The U.S. National Security State

excerpted from the book

Brave New World Order

by Jack Nelson-Pallmeyer

Orbis Books, 1992, paper


Formation of a National Security State

The U.S. National Security Establishment firmly took root in the aftermath of World War II. The United States emerged from the war as the global power. Its economy and military were intact in a world largely destroyed by war. The United States used its privileged position to establish a massive network of foreign military bases and to shape a world order conducive to its economic interests.

U.S. national security interests became increasingly global in scope, and they were closely identified with maintaining existing global inequalities. George Kennan, who headed the State Department's planning staff in 1948, warned that the United States would be "the object of envy and resentment" because it had "about 50% of the world's wealth, but only 6.3% of its 2 population." The goal of the United States in the emerging 5 world order, Kennan stated, was "to devise a pattern of relationships which will permit us to maintain this position of disparity without positive detriment to our national security." In order to maintain this disparity and defend U.S. national security, the United States had "to cease to talk about vague and . . . unreal objectives such as human rights, the raising of living standards and democratization." Instead, he noted, the United States had "to deal in straight power concepts."

The United States, according to Kennan's description of the prevailing worldview, was a global power in a hostile world. The enemies of the United States included all those forces who challenged the inequities of the U.S. dominated post-World War II order. The "communist threat" became a generic symbol for all enemies, real and imagined. A secret report prepared for the White House in 1954 stated:

It is now clear that we are facing an implacable enemy whose avowed objective is world domination.... There are no rules in such a game. Hitherto accepted norms of human conduct do not apply.... If the United States is to survive, long-standing American concepts of fair play must be reconsidered.... We must learn to subvert, sabotage and destroy our enemies by more clever, sophisticated, more effective methods than those used against us.

The U.S. Congress established new institutions to defend the country's expanding "national" interests following World War II. In 1947 it passed the National Security Act, which created a National Security State apparatus centered around the National Security Council (NSC) and the Central Intelligence Agency (CIA). These organs of the National Security State were dangerous for two reasons. First, national security is a vague term, often cited and easily abused. Defending national security became the standard justification for new weapons systems and huge military expenditures. It also rationalized numerous U.S. interventions in third-world countries and justified U.S. support for repressive National Security States throughout Latin America. In 1953 Dwight D. Eisenhower, former general and World War II hero, called attention to the inherent conflict between "guns" and "butter." "Every gun that is made," he said in his now famous quotation, "every warship launched, every rocket fired signifies, in the final sense, is a theft from those who hunger and are not fed, those who are cold and are not clothed." However, the actual policy of the United States during the Eisenhower administration was to encourage military-run states that bought guns instead of butter while defending U.S. interests. In 1954 most of the thirteen Latin American presidents who were military officers were receiving military assistance from the United States. That same year Eisenhower authorized the overthrow of a democratically elected government in Guatemala that was committed to land reform, and he presented the Legion of Merit award to two Latin American dictators-Perez Jimenez of Venezuela (for his "spirit of friendship and cooperation" and his "sound foreign investment policies"), and Manuel Odria of Peru.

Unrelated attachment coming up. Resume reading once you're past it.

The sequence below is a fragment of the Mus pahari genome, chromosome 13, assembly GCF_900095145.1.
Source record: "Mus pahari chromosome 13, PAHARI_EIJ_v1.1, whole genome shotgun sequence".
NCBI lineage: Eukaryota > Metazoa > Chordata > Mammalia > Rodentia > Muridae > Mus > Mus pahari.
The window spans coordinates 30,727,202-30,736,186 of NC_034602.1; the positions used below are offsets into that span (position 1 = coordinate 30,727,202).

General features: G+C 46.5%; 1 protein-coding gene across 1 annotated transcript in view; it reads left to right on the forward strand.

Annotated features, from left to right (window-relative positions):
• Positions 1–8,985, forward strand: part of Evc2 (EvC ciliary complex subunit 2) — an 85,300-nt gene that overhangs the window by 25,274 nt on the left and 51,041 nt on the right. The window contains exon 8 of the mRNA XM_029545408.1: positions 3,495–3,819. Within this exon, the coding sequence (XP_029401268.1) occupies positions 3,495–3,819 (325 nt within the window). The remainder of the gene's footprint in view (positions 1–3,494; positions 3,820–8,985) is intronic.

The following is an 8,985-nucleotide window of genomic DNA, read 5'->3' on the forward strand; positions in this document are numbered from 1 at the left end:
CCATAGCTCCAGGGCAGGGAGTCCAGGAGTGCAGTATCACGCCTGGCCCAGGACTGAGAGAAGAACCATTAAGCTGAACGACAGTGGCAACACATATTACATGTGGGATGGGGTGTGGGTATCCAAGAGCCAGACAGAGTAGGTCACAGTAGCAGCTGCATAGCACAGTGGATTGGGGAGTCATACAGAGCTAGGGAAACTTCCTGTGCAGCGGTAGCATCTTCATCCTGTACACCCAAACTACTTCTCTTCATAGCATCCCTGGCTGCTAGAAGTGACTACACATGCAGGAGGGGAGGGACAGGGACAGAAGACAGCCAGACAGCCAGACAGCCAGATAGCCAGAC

Thirty years later President Reagan justified disastrous and deadly U.S. policies in Central America by telling the U.S. Congress that "the national security of all the Americas is at stake." He went on to frame the choice confronting members of Congress in a manner consistent with most debates about "national security": support administration policy or risk the nation's destruction. "Who among us," he asked, "would wish to bear responsibility for failing to meet our shared obligation?

National Security State institutions like the NSC and CIA are also dangerous because they greatly expand the power of the executive branch and thereby threaten the constitutional system of checks and balances. The institutions that make up the National Security State apparatus are supposedly set up to defend national security and the integrity of the state. However, they often abuse power, violate national and international laws, and may actually erode the democracy they supposedly defend. Senate investigations led by Frank Church in 1975 detailed numerous illegal activities conducted by the CIA against U.S. and foreign individuals and groups. The recent Iran-Contra scandal, discussed below, offers frightening testimony to abuses of power by the National Security Council, including numerous violations of the U.S. Constitution.